Bringing mental health care into your PCP

It’s not such a crazy idea!

Although much has been made in the news of the lack of mental health care in many managed care insurance plans, the trend toward integrating and providing a continuum of care is leading many primary care practices to bring behavioral health inside their walls.

One such example is Methodist Medical Group (MMG), a 100-physician practice in Indianapolis. Nicola Scott, RN, MHA, director of behavioral health network services at MMG, says the idea to put behavioral health specialists into primary practice locations came from one of her provid ers. "We already had our own separate behavioral health practice in our own location," she explains. "This was just a way to bring the services to the primary care practice."

Initially, one of the three psychologists met with the primary care practices in six locations and told them he and his colleagues could offer the service a half day per week in their practices. "It was a way to reach patients who otherwise either wouldn’t seek the care or who were in crisis and really needed the care."

Growing popularity

A year later, the program has expanded to include all of the psychologists, some of whom work a full day per week in practices. The program is so popular that one of the pediatric groups encouraged MMG to hire a child psychologist who spends a half-day a week in the practice. "There is a real interest in this program," says Scott.

Along with providing 30-minute consultations for patients, the program has an added benefit: Psychologists and the clinical social worker are available to physicians for consultation on problems their patients may have. And even though the time they spend at each practice is limited, Scott says the psychologists always are available for emergencies, and they will work outside their normal time frame in such cases. "We really can’t meet all the demand right now," she says. "That means the program will have to grow."

The behavioral specialists still carry their own caseloads, and the consultations are billed through the behavioral health department office, not through the primary care provider. "That makes us financially accountable, which is another thing the physicians like," says Scott.

Aside from letting the practice physicians know their schedule, there is little marketing done for the program. "We put signs in the lobbies saying that doctor so-and-so will be here Thursday afternoon and that they can see the receptionist to schedule an appointment," says Scott.

Not having aggressive marketing makes sense, she says, especially because most patients are reluctant to let others know they are seeing someone for a mental or behavioral health problem. By having this low-key approach, the stigma of seeking care is reduced.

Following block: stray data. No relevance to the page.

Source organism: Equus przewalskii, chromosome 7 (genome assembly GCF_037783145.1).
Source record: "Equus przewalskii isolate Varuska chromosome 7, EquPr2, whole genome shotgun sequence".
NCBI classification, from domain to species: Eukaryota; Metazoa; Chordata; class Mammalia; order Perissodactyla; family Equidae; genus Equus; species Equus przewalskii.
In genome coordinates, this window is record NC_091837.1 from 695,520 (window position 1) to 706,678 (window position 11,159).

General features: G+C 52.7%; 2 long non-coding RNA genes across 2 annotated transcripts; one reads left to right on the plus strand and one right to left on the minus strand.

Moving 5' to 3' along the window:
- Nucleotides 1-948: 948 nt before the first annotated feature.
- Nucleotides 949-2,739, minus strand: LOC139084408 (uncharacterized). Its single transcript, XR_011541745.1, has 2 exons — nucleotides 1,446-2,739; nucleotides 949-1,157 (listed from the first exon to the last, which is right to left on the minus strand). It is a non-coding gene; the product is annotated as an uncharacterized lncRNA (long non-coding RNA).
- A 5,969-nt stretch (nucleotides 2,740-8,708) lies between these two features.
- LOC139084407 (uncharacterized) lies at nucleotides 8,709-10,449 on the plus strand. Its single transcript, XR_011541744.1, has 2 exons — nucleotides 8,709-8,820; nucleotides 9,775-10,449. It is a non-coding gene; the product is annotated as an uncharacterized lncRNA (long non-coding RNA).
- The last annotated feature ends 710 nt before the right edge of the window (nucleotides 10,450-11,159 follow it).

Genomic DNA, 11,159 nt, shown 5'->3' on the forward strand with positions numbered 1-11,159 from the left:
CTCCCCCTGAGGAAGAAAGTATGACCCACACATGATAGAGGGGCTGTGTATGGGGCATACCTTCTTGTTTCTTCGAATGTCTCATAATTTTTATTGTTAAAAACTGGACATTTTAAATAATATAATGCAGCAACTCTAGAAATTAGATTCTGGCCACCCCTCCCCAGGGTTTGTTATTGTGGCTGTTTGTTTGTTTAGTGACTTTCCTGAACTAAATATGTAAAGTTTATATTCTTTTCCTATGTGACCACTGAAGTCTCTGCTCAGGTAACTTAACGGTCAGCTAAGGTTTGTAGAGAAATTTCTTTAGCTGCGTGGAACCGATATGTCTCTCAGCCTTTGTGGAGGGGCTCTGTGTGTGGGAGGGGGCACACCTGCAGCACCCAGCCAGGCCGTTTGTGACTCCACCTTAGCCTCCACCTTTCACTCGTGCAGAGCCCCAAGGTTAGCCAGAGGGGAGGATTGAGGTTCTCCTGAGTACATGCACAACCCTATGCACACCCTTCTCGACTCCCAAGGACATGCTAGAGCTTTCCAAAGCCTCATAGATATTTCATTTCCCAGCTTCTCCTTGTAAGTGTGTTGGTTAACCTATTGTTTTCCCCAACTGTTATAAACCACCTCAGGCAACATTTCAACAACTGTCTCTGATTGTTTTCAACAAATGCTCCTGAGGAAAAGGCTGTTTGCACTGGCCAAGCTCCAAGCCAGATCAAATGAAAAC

That won’t work for every practice, Scott admits. "You have to have the demand there for it to work. And you have to look at your payer mix and make sure that this is financially a good idea. We often see patients without insurance or whose insurance won’t cover this and end up seeing them for free. But it is good for your patients."

You also need space to house a counselor or psychologist a half day or full day every week, she adds.

If you think there is some demand but not a lot, Scott says you can start out slowly. One of her psychologists began with a monthly stint for a half day and now has a full day once a week at the practice.

The situation also may be more complex for practices that don’t have affiliated behavioral health specialists, she says. But most practices do have a psychologist or counselor to whom they refer patients, and those doctors are the place to start. "Approach them and see if there is an interest."

"This is a great chance to do something good for your patients and also provide consultation opportunities for your physicians," Scott says. "If you have a patient, and something is not right, you can bounce things off of the psychologist. There is an opportunity for coordination of care."

Scott also points to the increasing number of studies that show that the cost of medical care goes down if behavioral health care needs are met. That means such a program can be a selling point to your payers. "This can keep people like substance abusers or potential suicides out of the emergency room and out of the hospital," she says.

Pediatric practices in particular might benefit from such a program, Scott adds. "The parents are either quick to want an attention deficit diagnosis or quick to discount such a diagnosis from a physician. This is a great help for physicians in those cases."


Nicola Scott, RN, MHA, Director, Behavioral Health Network Services, Methodist Medical Group, Indian apolis. Telephone: (317) 865-6922.